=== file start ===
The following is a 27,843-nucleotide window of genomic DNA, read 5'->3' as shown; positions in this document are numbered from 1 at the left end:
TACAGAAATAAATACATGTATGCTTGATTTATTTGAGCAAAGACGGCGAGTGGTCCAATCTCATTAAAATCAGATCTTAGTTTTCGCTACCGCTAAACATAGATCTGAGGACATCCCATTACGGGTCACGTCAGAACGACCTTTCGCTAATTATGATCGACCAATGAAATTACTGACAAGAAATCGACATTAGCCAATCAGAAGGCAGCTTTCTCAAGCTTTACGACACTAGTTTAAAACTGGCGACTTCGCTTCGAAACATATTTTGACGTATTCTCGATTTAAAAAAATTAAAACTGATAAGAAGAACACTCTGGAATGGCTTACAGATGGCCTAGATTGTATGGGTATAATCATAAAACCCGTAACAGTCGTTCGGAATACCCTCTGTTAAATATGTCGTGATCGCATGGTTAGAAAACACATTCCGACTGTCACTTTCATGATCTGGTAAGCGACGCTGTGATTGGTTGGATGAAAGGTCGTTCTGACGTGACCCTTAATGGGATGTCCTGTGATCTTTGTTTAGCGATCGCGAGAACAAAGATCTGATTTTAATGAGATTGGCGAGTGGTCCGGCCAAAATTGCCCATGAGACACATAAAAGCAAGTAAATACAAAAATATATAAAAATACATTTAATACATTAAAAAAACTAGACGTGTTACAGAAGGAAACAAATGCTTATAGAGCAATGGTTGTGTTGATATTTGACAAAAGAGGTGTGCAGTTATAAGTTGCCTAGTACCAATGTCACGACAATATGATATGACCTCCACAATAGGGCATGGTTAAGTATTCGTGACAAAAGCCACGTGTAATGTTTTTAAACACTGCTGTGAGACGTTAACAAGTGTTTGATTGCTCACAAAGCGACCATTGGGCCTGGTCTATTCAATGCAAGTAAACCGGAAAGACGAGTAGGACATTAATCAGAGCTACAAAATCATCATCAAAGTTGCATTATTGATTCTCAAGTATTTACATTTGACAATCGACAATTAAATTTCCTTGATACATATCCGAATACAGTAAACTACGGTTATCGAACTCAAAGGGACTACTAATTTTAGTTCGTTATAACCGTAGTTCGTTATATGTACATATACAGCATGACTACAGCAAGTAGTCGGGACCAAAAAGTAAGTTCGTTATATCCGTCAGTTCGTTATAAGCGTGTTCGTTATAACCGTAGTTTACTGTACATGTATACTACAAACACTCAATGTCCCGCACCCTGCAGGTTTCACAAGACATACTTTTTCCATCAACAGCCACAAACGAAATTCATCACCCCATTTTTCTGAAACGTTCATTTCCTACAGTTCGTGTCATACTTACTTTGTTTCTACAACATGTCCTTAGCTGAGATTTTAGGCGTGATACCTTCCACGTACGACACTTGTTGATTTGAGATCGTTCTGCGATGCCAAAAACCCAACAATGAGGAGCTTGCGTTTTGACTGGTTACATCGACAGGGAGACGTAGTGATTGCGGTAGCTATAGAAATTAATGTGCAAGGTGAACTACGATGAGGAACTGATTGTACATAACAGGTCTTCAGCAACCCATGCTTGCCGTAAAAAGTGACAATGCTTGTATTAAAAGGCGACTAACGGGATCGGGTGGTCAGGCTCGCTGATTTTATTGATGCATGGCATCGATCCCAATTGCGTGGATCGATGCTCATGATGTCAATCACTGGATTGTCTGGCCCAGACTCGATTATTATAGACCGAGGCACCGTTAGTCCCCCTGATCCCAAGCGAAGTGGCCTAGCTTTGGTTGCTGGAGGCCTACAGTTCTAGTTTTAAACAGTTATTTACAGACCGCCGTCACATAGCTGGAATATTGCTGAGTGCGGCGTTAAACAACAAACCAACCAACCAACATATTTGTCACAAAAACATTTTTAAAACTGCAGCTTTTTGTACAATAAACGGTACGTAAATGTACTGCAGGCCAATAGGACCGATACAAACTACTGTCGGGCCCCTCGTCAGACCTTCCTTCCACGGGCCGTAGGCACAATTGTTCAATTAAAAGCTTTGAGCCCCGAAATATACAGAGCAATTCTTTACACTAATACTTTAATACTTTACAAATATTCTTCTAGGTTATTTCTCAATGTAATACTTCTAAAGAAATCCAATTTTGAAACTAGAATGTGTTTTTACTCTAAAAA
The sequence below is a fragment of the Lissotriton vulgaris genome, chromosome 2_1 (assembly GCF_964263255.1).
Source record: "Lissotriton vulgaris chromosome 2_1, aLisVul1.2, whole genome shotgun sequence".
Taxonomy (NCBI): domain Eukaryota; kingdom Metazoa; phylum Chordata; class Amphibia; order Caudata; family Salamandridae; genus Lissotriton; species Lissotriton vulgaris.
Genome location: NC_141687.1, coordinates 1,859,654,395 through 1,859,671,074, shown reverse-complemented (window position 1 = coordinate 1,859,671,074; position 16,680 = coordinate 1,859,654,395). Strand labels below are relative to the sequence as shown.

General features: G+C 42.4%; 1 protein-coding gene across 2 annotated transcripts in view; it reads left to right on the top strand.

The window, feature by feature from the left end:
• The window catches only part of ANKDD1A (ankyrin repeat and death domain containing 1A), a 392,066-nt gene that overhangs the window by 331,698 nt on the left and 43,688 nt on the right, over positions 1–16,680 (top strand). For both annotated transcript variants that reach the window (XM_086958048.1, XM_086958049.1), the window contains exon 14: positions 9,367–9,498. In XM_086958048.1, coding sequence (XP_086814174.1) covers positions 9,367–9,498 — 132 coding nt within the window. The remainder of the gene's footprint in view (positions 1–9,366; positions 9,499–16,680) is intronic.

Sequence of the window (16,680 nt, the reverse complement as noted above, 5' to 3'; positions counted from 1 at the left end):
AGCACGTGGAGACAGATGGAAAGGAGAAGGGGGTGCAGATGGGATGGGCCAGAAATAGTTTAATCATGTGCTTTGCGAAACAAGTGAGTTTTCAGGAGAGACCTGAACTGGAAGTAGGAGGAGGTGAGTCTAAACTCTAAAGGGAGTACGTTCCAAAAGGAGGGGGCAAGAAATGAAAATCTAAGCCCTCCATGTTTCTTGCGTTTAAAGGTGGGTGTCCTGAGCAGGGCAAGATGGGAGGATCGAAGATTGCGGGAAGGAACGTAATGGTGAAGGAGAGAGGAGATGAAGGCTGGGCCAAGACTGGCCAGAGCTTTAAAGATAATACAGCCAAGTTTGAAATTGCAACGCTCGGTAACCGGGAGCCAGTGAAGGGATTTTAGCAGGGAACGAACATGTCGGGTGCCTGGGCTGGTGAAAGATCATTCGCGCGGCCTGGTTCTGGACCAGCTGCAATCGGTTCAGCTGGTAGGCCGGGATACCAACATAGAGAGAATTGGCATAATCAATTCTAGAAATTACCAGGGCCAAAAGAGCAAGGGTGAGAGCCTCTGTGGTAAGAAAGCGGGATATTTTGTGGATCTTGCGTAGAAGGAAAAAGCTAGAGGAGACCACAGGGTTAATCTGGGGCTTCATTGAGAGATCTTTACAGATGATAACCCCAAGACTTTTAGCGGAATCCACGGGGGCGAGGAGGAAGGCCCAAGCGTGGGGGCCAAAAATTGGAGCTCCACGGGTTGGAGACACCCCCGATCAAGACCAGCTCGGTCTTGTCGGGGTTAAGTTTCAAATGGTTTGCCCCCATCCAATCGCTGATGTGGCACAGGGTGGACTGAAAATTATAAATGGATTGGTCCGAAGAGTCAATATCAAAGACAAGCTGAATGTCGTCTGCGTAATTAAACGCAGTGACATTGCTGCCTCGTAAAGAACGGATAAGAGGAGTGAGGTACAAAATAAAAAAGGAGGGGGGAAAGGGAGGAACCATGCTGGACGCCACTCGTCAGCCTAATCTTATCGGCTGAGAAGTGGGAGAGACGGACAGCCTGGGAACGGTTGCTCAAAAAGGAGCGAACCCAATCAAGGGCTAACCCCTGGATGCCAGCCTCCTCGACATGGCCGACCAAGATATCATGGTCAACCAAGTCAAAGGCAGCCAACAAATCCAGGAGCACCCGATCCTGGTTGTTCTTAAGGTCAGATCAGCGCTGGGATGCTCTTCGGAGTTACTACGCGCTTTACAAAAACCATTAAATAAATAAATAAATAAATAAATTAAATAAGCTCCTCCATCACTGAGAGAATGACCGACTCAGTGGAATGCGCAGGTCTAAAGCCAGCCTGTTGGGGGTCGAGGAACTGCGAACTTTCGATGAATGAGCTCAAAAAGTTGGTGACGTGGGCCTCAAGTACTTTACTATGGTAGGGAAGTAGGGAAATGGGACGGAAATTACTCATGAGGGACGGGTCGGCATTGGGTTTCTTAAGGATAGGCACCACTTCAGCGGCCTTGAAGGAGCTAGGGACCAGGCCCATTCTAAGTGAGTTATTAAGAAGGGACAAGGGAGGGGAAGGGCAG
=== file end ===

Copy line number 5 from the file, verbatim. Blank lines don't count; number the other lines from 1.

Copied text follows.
Taxonomy (NCBI): domain Eukaryota; kingdom Metazoa; phylum Chordata; class Amphibia; order Caudata; family Salamandridae; genus Lissotriton; species Lissotriton vulgaris.